Feed me Bali

I watched Eat Pray Love when my boyfriend was away on business one time – shitty Julia Roberts movies are among my many guilty pleasures (Teen Mom 2) reserved for Jo only days. I got caught on this one though – I did NOT know about the Netflix content tracker – I tried to pass this watch off as “research on food” for our forthcoming trip to Bali in September, but he totally didn’t buy it. Regardless, the film made me super excited for Indonesia, even if Elizabeth Gilbert opted to stop the “eat” part in Italy – her loss.

I’ve had Indonesian food once before – on a trip to Amsterdam with my friend Harriet at around this time last year. I liked it so much that not only did I come away eager to try making some of it myself, but couldn’t wait for the time when I’d reach this point in the alphabet so I could give it another go. Since another trip to Amsterdam wasn’t exactly on the table, Harriet and I decided to keep it closer to home and head to Warung Bumbu on Lavender Hill.

Indonesian food is so diverse that I couldn’t even begin to try to provide any kind of synopsis. Also I’d only had it once before last Friday night – I am no connoisseur. There are, however, certain dishes which are commonly associated with Indonesian cuisine, such as sate, nasi goreng, and gado gado.

A warung is a type of traditional foodstall, usually family-owned and which sometimes doubles as both a cafe and a shop selling sundries. Bumbu is a municipality in the Funa district of Kinshasa, the capital of the Democratic Republic of Congo. It is also a herb mixture used in Balinese cuisine. Confusing, I know.

So what was I to expect then, of Warung Bumbu in Clapham? Situated in a slightly out of the way location, the restaurant is housed where the former Battersea incarnation of my favourite Japanese canteen, Fujiyama, used to live. If you’re not local, you probably wouldn’t happen upon it – in fact I once marched Duncan and my out of town parents all the way from Clapham Common down to Fujiyama’s sister Miyajama, only to discover it was no longer there.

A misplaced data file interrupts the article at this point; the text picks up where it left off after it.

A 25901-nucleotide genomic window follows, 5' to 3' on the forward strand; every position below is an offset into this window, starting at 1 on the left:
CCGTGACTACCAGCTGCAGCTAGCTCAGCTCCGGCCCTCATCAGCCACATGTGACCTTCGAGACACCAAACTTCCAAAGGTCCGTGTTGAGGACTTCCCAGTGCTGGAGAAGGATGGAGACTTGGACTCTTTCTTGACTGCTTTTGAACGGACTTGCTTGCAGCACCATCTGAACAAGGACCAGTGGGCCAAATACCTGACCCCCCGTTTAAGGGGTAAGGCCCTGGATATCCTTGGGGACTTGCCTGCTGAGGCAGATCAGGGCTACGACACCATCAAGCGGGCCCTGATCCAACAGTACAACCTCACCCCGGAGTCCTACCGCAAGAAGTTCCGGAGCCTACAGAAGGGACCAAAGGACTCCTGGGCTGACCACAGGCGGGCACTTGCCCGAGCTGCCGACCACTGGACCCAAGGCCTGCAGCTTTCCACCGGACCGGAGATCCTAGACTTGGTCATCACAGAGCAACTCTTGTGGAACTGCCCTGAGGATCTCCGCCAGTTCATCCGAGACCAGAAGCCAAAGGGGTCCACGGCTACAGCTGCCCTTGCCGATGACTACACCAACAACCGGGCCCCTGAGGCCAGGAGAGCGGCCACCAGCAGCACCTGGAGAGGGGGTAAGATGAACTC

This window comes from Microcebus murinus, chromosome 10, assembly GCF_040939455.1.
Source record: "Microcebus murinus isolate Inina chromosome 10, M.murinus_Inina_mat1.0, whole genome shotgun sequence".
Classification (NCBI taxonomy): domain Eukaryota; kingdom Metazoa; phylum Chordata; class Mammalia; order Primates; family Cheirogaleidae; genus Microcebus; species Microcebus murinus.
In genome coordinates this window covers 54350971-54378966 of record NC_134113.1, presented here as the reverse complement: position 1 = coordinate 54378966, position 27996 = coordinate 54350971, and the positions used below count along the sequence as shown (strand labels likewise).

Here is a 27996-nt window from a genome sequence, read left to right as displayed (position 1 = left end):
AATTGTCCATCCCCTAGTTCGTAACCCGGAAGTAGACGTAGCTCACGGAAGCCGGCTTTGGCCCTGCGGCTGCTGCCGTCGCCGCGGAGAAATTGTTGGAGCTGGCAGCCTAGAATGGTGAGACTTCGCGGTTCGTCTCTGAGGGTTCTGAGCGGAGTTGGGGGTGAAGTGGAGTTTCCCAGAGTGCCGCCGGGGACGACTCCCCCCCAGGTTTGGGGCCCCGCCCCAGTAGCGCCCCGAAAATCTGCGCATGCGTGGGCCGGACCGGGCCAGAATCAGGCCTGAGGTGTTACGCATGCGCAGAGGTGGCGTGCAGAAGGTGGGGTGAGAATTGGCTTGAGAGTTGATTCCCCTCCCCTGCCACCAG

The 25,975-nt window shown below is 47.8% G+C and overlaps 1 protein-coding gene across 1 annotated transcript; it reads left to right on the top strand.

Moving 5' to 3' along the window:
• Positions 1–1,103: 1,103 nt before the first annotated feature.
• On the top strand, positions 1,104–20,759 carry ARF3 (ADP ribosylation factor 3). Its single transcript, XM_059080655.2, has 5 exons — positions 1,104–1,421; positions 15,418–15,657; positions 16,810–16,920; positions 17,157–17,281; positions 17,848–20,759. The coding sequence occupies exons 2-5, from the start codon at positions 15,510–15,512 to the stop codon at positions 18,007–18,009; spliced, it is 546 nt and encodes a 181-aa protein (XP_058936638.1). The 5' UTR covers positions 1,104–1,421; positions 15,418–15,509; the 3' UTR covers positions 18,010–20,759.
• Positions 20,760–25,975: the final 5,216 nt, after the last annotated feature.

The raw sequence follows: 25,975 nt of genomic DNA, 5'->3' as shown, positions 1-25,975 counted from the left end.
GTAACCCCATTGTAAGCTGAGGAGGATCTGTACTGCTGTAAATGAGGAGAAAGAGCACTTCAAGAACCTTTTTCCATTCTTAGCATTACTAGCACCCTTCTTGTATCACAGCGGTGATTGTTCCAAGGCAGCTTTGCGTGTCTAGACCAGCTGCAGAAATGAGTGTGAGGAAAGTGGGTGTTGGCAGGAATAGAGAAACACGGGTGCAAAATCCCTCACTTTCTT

Luckily for us, when we showed up at 7 pm, Warung Bumbu was still there. Good sign. I’d actually called for a table in advance, if only  to make sure of the fact. Probably not necessary – we brought the total number of diners on a Friday night up to four when we arrived. Bad sign.

Although the restaurant filled up quickly, it wasn’t all smooth sailing ahead. The one thing I knew I wanted was a nice cold bottle of Bintang. Of course, they were all out.

“We order two boxes every month,” our waiter told us. “You would be amazed at how fast they go – this month they were all gone in three days!”

Surely that’s a sign that you need to order more boxes?

I was pretty keen to tell our waiter that I was going to be going to Indonesia later this year. Call me excited, but I thought that maybe if he knew about it, it would make it come faster.

“Oh, you will love Bali,” he exclaimed. “Just make sure you leave several days at the beginning for your sickness.” He had just been home to Jakarta, and had been ill for five days. “Everyone gets sick when they go to Indonesia for the first time,” he explained. “Sometimes it is the pollution, and the food – sometimes they have problems with hygiene.”

Great. I opened my menu.

To start, we selected the obligatory sate and an order of perkedel – otherwise known as potato cakes, which were good, but didn’t exactly set my world on fire. The sate was lovely – the peanut sauce which accompanied was so delicious that I would have licked the little bowl clean if Harriet had let me.

For the main course we ordered ayam bumbu rujak – a mild chicken curry, garnished with crispy shallots and galangal, served wth nasi kelapa, or coconut rice. Up until this point, sitting on one side of a long shared bench, I could well have been at Wagamamas, but all similarities ended there. While Wagamams and other Asian chains often leave me walking away thinking that I could have made their dish better on my own, this one was tender, fresh and cooked to utter perfection – could have used a smidge more spice, but I live with a man who buys hot sauce with health warnings on it, so my tolerance for heat is higher than most.